• Clinical Factors—Finally, clinical factors may also predict an increased rate of regional recurrence. At least two series have reported that nodal recurrence rates are higher for cervical nodal disease than for disease in the axillary or inguinal basins.[ 27,31] Also, some series have suggested that the risk of regional recurrence is higher in patients who undergo therapeutic dissection for clinically apparent disease than in patients who have subclinical nodal metastases discovered at the time of elective dissection.
Specifically, in an M. D. Anderson series including patients with cervical lymph node metastases treated with therapeutic modified neck dissection, the regional recurrence rate was 50% for patients with multiple positive lymph nodes as compared with a regional recurrence rate of only 17% when dissection was performed electively but lymph nodes were found to be involved. Other series, including patients with disease in any nodal basin, have reported regional recurrence rates ranging from 20% to 50% when dissection is performed therapeutically (Table 3).[14,27,28]
Adjuvant Radiotherapy Data
Data from several retrospective series are now available suggesting significant improvements in regional control when adjuvant nodal irradiation is delivered (Table 4).[32-38] In an analysis from M. D. Anderson, the regional recurrence rate in patients treated with adjuvant radiotherapy for axillary nodal metastases was only 13%, despite the fact that the majority of patients presented with one or more of the high-risk features outlined in Table 3. In a separate analysis, we reviewed the records of 160 patients with cervical lymph node metastases and a high risk of regional recurrence and found a 6% 10-year recurrence rate after adjuvant radiotherapy. These findings are consistent with those of other adjuvant radiotherapy series in which regional recurrence rates are consistently below what has been reported after surgery alone despite the presence of adverse clinicopathologic risk factors (compare Tables 3 and 4).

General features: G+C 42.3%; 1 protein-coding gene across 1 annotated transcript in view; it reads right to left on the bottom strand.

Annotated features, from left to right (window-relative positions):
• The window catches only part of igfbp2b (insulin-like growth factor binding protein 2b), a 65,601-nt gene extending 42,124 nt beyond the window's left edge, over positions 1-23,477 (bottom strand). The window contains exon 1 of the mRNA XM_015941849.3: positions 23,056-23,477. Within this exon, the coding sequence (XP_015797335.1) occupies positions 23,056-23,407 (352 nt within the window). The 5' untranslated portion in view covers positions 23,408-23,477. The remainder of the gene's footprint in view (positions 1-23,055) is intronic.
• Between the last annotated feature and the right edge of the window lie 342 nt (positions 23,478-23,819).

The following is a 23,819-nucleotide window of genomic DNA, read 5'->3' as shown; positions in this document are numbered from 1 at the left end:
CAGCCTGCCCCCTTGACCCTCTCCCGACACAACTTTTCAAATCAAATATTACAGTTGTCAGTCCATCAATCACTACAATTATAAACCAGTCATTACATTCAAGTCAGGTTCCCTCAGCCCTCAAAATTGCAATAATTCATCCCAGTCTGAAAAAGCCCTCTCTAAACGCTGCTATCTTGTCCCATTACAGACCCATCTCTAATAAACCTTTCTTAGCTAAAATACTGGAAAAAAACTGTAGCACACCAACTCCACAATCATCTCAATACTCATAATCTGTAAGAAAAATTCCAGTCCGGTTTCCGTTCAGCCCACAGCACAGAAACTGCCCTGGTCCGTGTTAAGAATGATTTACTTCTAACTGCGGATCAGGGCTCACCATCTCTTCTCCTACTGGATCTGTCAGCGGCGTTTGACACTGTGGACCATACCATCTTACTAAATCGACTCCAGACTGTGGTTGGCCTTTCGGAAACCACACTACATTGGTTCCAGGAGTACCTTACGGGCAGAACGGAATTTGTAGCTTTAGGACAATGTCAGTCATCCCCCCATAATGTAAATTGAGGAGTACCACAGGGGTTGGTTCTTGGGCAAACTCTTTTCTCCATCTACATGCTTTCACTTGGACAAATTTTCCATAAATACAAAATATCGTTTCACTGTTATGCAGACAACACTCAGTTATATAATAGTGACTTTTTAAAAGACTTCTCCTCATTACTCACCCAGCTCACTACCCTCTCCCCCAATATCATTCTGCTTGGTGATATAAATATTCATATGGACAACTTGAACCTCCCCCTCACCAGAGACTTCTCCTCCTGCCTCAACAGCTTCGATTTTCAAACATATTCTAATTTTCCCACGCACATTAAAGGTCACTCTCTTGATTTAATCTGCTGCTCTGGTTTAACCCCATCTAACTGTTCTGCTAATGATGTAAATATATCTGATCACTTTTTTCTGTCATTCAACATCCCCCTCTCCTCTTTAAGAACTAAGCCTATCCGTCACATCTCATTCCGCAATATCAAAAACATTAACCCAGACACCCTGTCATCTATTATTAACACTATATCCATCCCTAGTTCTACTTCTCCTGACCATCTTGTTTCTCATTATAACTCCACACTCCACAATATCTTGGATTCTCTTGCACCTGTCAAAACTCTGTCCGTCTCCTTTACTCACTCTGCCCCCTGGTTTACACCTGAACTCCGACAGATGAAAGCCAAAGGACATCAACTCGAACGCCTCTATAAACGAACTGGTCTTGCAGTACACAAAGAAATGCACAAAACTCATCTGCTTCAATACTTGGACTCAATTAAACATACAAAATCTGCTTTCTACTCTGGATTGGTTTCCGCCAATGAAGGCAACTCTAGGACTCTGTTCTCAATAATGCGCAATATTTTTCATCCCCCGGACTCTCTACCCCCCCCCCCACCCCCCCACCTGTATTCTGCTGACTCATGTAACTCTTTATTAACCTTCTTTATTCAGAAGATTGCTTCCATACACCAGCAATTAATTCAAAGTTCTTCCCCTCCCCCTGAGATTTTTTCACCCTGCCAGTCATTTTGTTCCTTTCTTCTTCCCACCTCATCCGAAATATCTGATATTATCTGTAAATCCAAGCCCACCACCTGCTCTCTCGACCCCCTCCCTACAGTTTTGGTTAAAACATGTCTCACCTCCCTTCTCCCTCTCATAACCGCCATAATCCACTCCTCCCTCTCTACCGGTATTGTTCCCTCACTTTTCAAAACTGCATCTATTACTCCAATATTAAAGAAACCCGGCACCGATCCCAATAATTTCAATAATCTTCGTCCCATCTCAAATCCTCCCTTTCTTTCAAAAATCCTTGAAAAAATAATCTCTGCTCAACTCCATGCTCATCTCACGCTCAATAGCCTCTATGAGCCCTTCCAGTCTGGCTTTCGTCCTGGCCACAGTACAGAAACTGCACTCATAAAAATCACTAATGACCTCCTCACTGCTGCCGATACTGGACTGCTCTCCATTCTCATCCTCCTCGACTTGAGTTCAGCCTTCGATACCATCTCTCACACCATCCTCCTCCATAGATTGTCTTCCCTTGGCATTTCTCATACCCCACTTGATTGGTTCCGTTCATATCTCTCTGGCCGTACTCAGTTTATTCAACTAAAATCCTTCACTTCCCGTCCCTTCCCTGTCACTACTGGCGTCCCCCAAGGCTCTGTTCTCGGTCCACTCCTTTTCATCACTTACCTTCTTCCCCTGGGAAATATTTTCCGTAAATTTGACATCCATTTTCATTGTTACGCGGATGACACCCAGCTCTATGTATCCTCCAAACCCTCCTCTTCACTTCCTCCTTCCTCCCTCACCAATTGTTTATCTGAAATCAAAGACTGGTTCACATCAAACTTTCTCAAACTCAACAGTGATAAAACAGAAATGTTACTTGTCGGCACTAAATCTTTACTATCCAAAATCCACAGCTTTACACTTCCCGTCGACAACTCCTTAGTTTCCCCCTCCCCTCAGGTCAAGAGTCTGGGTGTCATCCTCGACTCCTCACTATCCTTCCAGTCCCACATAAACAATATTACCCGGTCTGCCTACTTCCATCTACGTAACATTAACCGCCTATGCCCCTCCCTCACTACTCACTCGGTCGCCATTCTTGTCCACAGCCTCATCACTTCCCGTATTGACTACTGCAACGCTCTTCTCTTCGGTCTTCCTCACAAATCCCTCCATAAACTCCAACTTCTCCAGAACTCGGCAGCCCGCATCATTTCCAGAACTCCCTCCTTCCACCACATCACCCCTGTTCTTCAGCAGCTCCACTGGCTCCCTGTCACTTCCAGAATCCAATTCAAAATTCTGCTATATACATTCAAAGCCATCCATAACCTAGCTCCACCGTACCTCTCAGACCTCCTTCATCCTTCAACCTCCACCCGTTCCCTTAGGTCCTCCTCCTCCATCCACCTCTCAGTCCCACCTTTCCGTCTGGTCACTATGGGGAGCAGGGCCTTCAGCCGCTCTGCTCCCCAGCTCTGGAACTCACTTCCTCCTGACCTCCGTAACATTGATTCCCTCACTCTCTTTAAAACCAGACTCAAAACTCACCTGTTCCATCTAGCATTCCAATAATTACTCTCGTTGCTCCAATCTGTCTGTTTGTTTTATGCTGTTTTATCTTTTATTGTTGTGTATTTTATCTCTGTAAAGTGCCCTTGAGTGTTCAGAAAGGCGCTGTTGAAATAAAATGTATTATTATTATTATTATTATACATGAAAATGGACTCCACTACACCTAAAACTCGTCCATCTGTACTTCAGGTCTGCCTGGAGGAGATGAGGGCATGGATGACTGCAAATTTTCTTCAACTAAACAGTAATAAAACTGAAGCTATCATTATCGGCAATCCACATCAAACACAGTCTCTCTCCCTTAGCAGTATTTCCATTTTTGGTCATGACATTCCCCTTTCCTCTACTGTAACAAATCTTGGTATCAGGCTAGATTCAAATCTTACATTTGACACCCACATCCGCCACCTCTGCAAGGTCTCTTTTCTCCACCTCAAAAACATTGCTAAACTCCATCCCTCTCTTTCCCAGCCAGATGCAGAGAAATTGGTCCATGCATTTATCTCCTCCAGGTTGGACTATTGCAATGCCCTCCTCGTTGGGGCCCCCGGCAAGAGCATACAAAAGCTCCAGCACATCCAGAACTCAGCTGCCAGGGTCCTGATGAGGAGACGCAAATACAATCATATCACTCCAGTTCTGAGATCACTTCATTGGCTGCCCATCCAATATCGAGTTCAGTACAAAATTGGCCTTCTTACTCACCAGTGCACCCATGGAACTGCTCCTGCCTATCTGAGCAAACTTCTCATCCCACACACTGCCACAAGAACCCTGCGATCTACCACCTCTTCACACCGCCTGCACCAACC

Review of published series, therefore, suggests a clear association between the risk of regional recurrence and the presence of extracapsular ex-tension, the number of involved lymph nodes, size of the lymph nodes, and the site of disease. Although no series has directly analyzed regional recurrence rates according to disease presentation (ie, recurrence after prior lymph node dissection vs primary presentation), recurrent disease is a wellaccepted risk factor for subsequent relapse and indicates the need for radiotherapy. Although therapeutic (vs elective) dissection was associated with an increased risk of nodal recurrence in several retrospective series, at M. D. Anderson we have reserved adjuvant irradiation of lymph node basins for patients who have combinations of therapeutic dissection and other high-risk features. Indications for adjuvant regional radiotherapy are summarized in Table 2.